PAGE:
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Jeff Robinson: Wood Sculptures

Updated: Nov 28, 2023

Works by Jeff Robinson


On view October 27 - November 18, 2023

BNSF Railway Gallery



Exhibition Statement

My life has always been characterized by the desire to do something different, to explore new horizons. I feel compelled to create, a desire to make something uniquely mine. In my years of working with clay, I would create unique pieces using a colorful overlapping, glazing technique on my work. In building furniture, I would at times create pieces that were very organic. I then built pieces that had wonderful random geometric patterns to them. In my sculptures I have continued to combine many of these elements. The

beautiful color and interesting grain patterns of the different woods add a unique beauty to my pieces.

As in nature, where no two things are exactly the same, my sculptures are each

unique. With the construction and finishing of one, it brings the excitement and enthusiasm of going on to the next one, learning from the previous pieces and creating a new piece that stimulates both myself, and anyone that takes the time to experience and enjoy them.


Artist Bio

During the late 1960’s, Jeff Robinson spent much of his time traveling the

country. While making his way through Texas, Jeff encountered a potter in Fort

Worth and became determined to study the craft. Jeff then returned to Florida

Atlantic University at the end of the decade, where he had previously been

studying business, and eagerly enrolled in ceramics. After several semesters as

a student, he took on the role of an apprentice for the School’s ceramic teacher,

David Tell.

After working for a year for Mr. Tell, Jeff was called back to the road by his other

love, traveling. Shortly thereafter, Jeff settled down in Southwest Louisiana’s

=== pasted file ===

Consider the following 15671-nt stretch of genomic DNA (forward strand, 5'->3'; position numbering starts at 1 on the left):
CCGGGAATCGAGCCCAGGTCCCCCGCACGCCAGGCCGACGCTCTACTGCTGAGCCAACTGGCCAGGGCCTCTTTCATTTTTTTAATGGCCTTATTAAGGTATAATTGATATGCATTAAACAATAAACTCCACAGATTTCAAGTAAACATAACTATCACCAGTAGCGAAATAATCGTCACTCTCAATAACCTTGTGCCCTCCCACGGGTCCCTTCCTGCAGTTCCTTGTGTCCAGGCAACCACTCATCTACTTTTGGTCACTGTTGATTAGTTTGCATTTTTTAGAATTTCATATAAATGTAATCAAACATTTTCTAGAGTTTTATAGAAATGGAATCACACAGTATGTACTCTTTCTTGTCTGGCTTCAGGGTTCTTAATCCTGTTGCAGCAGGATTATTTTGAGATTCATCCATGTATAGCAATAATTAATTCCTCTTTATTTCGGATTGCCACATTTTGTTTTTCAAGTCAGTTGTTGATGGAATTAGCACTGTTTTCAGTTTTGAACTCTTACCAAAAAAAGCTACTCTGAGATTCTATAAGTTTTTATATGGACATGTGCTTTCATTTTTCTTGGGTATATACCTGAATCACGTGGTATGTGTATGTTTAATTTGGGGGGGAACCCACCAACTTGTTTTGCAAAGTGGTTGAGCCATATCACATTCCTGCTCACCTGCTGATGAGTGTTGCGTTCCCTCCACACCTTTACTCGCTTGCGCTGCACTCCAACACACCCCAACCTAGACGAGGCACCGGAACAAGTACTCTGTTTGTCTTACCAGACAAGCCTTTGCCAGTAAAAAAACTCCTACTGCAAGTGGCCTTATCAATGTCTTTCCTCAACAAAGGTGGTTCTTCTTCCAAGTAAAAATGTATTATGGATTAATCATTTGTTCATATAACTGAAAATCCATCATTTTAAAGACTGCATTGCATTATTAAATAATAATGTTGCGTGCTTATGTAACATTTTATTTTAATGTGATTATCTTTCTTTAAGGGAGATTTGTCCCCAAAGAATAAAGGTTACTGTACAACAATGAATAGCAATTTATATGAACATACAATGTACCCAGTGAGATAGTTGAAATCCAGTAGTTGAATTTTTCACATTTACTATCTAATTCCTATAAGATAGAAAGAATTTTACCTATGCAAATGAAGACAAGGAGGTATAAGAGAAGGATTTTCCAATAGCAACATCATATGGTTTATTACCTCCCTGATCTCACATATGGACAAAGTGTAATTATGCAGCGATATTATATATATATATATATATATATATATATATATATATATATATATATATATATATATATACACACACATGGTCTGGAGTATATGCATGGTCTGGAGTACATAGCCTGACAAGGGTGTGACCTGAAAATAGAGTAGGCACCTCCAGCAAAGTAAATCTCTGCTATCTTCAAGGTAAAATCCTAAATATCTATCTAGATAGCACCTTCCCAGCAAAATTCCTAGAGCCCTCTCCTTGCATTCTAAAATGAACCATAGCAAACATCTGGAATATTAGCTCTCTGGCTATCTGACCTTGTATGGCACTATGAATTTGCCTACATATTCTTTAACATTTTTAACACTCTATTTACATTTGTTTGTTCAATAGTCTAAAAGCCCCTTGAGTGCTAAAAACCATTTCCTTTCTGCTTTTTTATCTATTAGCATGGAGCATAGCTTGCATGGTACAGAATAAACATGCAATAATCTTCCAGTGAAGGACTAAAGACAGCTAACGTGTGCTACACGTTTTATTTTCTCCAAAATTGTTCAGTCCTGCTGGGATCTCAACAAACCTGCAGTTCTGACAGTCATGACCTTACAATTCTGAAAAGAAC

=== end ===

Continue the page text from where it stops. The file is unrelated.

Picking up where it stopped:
Thibodaux, where he and a group of friends established an artist’s community

based on their ceramic work named Good Earth Pottery. Good Earth Pottery

became well known for their creative work, and for helping to establish “Art

Pottery” in the Southeastern US. From 1970-1975 Good Earth Pottery won

numerous awards and received an array of local press in both print and

broadcast news.

In 1976, Good Earth Pottery relocated to a 120-acre farm in Evening Shade,

Arkansas where Jeff continued to work as a full time studio artist, exhibiting

around the country in galleries and fine art shows until 1981. Colorful, flowing

patterns were the trademark of his work.

Jeff’s love affair with wood began in the late 80's in San Diego, after retiring from

ceramics due to injuries developed from hours at the wheel. Jeff turned his

creative energy to woodworking, initially creating one-of-a-kind furniture for

himself, family and his friends.

For the next two decades, Jeff went on to help open and expand Solar Contract

Carpet, a successful flooring business in multiple states, while continuing to

make furniture on the side as a passionate hobby. His unique furniture featured

signature curves and flowing lines, often mirroring the landscapes seen

throughout his travels.

After relocating to Dallas in 2010, Jeff continued to create furniture, though his

aesthetic began to change as he turned his attention towards detailed inlay work,

including a circular dining room table that can expand to seat 18. This work led

him to create his first wood sculpture in early 2011, though he had envisioned

them years earlier.

Influenced by the glazing designs from his previous ceramic work, Jeff uses

hundreds to thousands of hardwood pieces of varying shapes and sizes, and

joins them together, resulting in a surface on each sculpture with intricately

composed geometric landscapes.

Constructed from hardwoods, primarily from North America, South America, and

Africa, no stains are involved in the finishing of the sculptures. The colors and

patterns radiate from the natural beauty of the wood, including Canarywood,

Lacewood, Walnut, Purpleheart, Wenge, Zebrawood, Bocote, Maple, and dozens

of others.

Jeff’s current sculptures are very large in scale, and take between 300 to 500

hours per sculpture to complete. He creates a balance between the geometric,

patterned element and the pyramidal base. The joining of these two pieces

creates the illusion that the piece is balancing precipitously on edge. The

"tunnels" that pass through each piece add a unique perspective, allowing light to

pass through an otherwise solid form.

Sculpture Exhibitions:

MADI Museum of Geometric Art Dallas, TX 7/18/14 thru 10/5/14

MADI Museum of Geometric Art Dallas, TX 2015 Biennial 7/10/15 thru 10/4/15

Wall Gallery 1529 Dragon St Dallas, TX Solo Exhibition 3/16/17 thru 4/13/17

Jones Gallery Kansas City, KA 7/3/21 thru 9/1/2

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